New imaging system by Georgia State University to revolutionize industrial reactions

In a remarkable feat by Georgia State University, chemists have uncovered the catalytic reaction on a very minute microscopic level. This has the potential to change the manufacturing industry and to develop more efficient processes.

Catalysts are the chemical substances that increase the rate of the reaction. They are present everywhere, every reaction in our body or outside is affected by some of the other catalysts. The scientists of Georgia State University now have a deeper insight into how these reactions work and this would help in designing better catalysts that will increase the efficiency of the process.

The chemists have developed an imaging mechanism that helps them trace individual molecules throughout the reaction through the catalysts like silica. The reaction kinetics were observed and the scientists were able to identify the quantitative aspects of how the reaction speed up under the influence of catalysts at a nanoscale.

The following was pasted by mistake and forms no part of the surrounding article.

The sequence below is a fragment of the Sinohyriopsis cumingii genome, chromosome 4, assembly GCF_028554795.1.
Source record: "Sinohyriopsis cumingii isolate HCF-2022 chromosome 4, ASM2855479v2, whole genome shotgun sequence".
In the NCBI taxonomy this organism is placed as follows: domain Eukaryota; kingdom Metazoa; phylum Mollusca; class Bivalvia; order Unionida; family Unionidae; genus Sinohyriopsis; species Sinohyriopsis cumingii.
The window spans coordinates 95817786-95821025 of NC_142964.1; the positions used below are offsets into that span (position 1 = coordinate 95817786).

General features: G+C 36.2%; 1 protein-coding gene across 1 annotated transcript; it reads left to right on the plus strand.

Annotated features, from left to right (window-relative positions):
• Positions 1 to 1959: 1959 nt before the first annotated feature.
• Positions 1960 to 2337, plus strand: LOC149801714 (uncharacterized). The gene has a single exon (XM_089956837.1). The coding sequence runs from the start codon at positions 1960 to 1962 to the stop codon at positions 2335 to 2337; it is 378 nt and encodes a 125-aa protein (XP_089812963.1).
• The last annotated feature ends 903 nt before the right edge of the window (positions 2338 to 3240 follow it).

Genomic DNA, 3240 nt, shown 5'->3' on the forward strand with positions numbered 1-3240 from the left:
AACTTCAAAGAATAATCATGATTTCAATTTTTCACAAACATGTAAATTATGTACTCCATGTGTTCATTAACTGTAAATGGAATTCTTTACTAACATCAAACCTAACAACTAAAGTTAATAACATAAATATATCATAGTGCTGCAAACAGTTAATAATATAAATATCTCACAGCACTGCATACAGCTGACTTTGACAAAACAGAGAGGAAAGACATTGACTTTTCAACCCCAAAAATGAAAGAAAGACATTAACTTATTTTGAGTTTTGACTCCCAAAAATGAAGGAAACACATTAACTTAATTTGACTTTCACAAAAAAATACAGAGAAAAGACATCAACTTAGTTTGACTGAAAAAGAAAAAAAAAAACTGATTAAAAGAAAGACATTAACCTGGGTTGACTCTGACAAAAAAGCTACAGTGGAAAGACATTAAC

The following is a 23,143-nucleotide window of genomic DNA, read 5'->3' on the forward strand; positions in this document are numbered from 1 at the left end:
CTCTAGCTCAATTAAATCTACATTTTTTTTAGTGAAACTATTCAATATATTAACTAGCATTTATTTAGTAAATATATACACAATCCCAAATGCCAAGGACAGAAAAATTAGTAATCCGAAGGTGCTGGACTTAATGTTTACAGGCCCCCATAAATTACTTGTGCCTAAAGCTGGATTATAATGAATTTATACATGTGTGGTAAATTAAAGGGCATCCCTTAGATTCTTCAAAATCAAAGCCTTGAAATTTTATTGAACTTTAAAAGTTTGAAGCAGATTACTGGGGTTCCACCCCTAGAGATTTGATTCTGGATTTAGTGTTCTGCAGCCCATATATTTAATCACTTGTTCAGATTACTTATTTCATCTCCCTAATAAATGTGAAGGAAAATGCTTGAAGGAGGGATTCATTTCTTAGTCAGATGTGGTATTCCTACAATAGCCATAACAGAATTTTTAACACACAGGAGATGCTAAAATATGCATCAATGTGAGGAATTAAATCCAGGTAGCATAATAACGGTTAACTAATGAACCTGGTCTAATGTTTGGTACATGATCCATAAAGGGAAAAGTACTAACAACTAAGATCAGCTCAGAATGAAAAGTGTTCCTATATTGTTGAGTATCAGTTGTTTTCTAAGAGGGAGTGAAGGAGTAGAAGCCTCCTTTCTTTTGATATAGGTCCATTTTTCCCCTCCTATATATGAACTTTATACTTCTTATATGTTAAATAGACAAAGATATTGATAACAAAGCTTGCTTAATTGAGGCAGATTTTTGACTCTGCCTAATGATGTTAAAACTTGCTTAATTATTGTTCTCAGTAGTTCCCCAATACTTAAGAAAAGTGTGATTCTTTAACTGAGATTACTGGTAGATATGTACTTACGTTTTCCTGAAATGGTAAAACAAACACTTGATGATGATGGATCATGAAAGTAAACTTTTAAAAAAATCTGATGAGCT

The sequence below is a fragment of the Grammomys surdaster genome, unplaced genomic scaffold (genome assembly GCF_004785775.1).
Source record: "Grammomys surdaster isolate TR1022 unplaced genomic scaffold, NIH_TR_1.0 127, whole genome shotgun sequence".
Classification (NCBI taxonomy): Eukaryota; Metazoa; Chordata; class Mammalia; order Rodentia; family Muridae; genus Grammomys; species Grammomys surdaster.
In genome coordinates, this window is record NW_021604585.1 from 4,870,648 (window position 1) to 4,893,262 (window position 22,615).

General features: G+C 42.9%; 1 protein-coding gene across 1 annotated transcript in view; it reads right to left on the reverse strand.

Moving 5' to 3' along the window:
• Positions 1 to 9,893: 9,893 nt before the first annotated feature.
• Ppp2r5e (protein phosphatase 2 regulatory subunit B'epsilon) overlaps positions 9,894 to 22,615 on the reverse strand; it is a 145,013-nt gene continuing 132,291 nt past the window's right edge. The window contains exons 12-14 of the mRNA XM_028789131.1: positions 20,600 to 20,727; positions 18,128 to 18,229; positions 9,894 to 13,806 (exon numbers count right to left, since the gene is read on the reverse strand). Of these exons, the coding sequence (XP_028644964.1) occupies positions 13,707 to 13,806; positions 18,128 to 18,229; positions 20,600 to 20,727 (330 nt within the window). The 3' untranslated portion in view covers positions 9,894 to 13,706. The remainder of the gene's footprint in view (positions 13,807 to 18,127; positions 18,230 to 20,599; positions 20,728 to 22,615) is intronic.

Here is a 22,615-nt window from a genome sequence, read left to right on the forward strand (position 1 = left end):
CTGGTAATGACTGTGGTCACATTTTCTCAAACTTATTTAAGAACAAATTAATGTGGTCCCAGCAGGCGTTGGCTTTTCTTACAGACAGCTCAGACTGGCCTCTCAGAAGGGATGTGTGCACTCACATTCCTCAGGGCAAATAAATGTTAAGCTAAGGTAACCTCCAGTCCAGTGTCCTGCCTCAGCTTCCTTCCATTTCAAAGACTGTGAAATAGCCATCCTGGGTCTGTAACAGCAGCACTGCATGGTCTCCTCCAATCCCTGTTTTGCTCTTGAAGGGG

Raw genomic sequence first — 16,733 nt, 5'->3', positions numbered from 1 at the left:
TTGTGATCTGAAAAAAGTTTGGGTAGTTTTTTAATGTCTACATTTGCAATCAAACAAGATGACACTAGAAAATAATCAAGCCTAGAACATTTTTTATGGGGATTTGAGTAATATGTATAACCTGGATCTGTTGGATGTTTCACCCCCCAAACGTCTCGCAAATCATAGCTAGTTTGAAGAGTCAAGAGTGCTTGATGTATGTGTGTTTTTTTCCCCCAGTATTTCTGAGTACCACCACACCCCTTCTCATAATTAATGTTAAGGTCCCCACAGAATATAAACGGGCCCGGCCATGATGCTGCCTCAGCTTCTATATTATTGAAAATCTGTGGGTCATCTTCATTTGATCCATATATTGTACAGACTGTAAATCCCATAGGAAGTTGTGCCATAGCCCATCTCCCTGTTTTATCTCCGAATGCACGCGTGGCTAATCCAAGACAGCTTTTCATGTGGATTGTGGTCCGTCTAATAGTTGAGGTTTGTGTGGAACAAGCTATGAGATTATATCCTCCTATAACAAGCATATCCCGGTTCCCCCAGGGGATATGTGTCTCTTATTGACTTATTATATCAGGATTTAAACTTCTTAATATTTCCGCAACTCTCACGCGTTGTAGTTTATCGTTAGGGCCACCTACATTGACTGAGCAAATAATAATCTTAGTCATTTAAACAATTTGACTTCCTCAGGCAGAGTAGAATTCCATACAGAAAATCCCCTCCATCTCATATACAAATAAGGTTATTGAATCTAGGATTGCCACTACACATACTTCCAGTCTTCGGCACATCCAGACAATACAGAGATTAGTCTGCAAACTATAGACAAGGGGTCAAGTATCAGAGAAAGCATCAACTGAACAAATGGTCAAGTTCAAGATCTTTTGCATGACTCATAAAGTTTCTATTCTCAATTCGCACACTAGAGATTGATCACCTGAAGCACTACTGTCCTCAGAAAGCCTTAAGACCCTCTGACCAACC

So far, the chemical reaction kinetics were studied only in theoretical terms. With the help of the single-molecule imaging system, scientists would be able to practically see what goes inside the reactor. This was designed by Bin Dong, a postdoctoral researcher at Georgia State University.

Georgia State University chemists findings published in Nature catalysis

According to Nin Fang, who’s an associate professor at Georgia State University explains that now with this technology we can get the best conversion rate as well as the optimum speed needed for the reaction. Also, we have experimental evidence to prove it. Fang published the results of the experiment in another journal, ‘Nature Communications’ too.

The discovery could further enhance the industrial processes, especially in the manufacturing sector. Every year, in manufacturing itself, 500 million barrels (almost 80000 million liters) of gasoline is used to make alkanes like propane to alkenes that are further used to design plastics and detergent powders.

With the help of this process, better and more efficient catalysts can be derived that can save a lot of fossil fuels as well as the energy consumed in the process.